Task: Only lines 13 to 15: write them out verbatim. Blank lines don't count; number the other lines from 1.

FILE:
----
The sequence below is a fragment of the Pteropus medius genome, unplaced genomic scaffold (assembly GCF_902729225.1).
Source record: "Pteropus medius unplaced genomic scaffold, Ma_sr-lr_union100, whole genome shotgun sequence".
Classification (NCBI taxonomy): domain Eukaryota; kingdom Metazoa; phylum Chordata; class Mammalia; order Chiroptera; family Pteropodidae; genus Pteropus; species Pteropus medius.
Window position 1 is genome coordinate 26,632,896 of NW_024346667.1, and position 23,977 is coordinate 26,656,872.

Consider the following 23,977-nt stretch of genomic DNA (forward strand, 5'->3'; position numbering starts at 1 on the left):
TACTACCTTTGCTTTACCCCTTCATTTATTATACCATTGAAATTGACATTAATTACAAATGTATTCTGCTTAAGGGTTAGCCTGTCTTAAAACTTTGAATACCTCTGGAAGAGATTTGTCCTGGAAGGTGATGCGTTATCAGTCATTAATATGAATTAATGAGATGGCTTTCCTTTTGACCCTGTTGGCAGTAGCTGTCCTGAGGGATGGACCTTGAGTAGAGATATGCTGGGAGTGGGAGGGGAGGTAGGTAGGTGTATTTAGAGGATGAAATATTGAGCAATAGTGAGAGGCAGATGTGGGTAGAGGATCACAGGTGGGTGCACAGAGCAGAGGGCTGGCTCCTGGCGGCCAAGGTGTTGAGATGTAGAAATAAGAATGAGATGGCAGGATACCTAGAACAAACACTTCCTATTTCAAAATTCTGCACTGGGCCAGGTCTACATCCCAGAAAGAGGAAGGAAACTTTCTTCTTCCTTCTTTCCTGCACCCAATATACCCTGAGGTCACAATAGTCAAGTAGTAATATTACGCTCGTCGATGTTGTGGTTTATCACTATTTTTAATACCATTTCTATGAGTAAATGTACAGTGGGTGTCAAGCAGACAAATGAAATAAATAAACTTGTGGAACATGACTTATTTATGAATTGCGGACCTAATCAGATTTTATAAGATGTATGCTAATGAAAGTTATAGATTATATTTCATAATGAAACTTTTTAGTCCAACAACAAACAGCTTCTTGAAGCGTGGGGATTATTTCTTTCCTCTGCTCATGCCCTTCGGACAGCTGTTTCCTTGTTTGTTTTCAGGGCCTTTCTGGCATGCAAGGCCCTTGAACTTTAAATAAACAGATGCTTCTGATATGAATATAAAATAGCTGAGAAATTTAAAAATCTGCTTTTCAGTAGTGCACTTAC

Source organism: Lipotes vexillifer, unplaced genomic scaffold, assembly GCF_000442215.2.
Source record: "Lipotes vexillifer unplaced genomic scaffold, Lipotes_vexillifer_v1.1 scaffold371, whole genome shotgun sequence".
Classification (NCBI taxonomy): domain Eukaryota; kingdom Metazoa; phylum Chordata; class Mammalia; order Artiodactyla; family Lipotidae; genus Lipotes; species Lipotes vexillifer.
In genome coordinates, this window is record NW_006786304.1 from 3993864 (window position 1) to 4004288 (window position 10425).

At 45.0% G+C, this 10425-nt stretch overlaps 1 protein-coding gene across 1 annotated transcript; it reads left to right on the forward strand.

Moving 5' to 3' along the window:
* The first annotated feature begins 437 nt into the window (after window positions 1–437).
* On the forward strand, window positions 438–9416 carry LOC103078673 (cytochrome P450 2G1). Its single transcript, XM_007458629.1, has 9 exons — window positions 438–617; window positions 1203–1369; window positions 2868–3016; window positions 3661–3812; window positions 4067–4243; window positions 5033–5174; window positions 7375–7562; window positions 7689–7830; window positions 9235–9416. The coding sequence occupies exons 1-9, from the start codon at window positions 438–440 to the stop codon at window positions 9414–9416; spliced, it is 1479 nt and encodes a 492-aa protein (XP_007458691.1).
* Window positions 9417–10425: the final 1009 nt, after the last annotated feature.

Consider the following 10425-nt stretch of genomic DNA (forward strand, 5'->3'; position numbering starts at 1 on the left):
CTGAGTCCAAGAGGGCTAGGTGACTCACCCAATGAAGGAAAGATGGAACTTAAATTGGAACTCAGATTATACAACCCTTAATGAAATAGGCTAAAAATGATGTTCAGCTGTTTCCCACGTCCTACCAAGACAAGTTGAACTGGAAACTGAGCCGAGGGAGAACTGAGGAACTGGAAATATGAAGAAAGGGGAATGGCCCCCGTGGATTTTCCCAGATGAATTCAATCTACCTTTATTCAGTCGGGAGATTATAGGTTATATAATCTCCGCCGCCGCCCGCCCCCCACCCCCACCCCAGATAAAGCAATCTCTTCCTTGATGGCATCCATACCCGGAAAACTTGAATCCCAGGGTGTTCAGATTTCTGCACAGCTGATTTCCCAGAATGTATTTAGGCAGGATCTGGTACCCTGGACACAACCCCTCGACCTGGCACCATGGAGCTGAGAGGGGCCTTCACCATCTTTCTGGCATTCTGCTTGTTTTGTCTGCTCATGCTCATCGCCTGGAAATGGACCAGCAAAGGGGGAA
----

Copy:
* The first annotated feature begins 437 nt into the window (after window positions 1–437).
* On the forward strand, window positions 438–9416 carry LOC103078673 (cytochrome P450 2G1). Its single transcript, XM_007458629.1, has 9 exons — window positions 438–617; window positions 1203–1369; window positions 2868–3016; window positions 3661–3812; window positions 4067–4243; window positions 5033–5174; window positions 7375–7562; window positions 7689–7830; window positions 9235–9416. The coding sequence occupies exons 1-9, from the start codon at window positions 438–440 to the stop codon at window positions 9414–9416; spliced, it is 1479 nt and encodes a 492-aa protein (XP_007458691.1).
* Window positions 9417–10425: the final 1009 nt, after the last annotated feature.